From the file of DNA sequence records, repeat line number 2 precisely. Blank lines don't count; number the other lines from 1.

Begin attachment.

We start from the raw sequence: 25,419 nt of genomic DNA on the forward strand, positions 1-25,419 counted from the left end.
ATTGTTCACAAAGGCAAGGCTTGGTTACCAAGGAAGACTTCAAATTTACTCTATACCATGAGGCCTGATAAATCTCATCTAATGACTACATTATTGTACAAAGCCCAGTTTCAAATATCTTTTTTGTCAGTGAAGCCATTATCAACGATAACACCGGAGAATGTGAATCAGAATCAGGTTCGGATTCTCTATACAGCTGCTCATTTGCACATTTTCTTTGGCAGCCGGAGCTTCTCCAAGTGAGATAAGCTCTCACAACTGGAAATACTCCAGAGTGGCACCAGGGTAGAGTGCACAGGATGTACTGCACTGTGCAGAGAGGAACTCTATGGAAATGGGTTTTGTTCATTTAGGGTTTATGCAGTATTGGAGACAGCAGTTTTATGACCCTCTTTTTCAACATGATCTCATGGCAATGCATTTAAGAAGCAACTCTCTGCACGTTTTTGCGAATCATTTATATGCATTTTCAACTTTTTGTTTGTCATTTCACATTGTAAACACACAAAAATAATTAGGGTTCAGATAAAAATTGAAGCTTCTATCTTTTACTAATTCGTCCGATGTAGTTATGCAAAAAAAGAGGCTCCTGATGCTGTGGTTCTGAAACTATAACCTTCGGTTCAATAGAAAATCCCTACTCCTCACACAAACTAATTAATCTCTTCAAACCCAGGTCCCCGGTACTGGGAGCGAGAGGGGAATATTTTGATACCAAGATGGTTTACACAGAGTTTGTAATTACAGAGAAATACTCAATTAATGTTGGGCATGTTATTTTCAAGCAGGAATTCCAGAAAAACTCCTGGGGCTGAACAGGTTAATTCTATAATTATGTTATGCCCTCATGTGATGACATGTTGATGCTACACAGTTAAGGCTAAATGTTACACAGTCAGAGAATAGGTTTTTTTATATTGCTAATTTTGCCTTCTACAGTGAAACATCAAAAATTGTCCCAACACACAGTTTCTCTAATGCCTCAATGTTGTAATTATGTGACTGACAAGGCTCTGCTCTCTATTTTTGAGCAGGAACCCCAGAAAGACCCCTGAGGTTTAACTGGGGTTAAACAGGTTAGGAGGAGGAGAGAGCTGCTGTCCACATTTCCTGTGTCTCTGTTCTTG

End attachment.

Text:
ATTGTTCACAAAGGCAAGGCTTGGTTACCAAGGAAGACTTCAAATTTACTCTATACCATGAGGCCTGATAAATCTCATCTAATGACTACATTATTGTACAAAGCCCAGTTTCAAATATCTTTTTTGTCAGTGAAGCCATTATCAACGATAACACCGGAGAATGTGAATCAGAATCAGGTTCGGATTCTCTATACAGCTGCTCATTTGCACATTTTCTTTGGCAGCCGGAGCTTCTCCAAGTGAGATAAGCTCTCACAACTGGAAATACTCCAGAGTGGCACCAGGGTAGAGTGCACAGGATGTACTGCACTGTGCAGAGAGGAACTCTATGGAAATGGGTTTTGTTCATTTAGGGTTTATGCAGTATTGGAGACAGCAGTTTTATGACCCTCTTTTTCAACATGATCTCATGGCAATGCATTTAAGAAGCAACTCTCTGCACGTTTTTGCGAATCATTTATATGCATTTTCAACTTTTTGTTTGTCATTTCACATTGTAAACACACAAAAATAATTAGGGTTCAGATAAAAATTGAAGCTTCTATCTTTTACTAATTCGTCCGATGTAGTTATGCAAAAAAAGAGGCTCCTGATGCTGTGGTTCTGAAACTATAACCTTCGGTTCAATAGAAAATCCCTACTCCTCACACAAACTAATTAATCTCTTCAAACCCAGGTCCCCGGTACTGGGAGCGAGAGGGGAATATTTTGATACCAAGATGGTTTACACAGAGTTTGTAATTACAGAGAAATACTCAATTAATGTTGGGCATGTTATTTTCAAGCAGGAATTCCAGAAAAACTCCTGGGGCTGAACAGGTTAATTCTATAATTATGTTATGCCCTCATGTGATGACATGTTGATGCTACACAGTTAAGGCTAAATGTTACACAGTCAGAGAATAGGTTTTTTTATATTGCTAATTTTGCCTTCTACAGTGAAACATCAAAAATTGTCCCAACACACAGTTTCTCTAATGCCTCAATGTTGTAATTATGTGACTGACAAGGCTCTGCTCTCTATTTTTGAGCAGGAACCCCAGAAAGACCCCTGAGGTTTAACTGGGGTTAAACAGGTTAGGAGGAGGAGAGAGCTGCTGTCCACATTTCCTGTGTCTCTGTTCTTG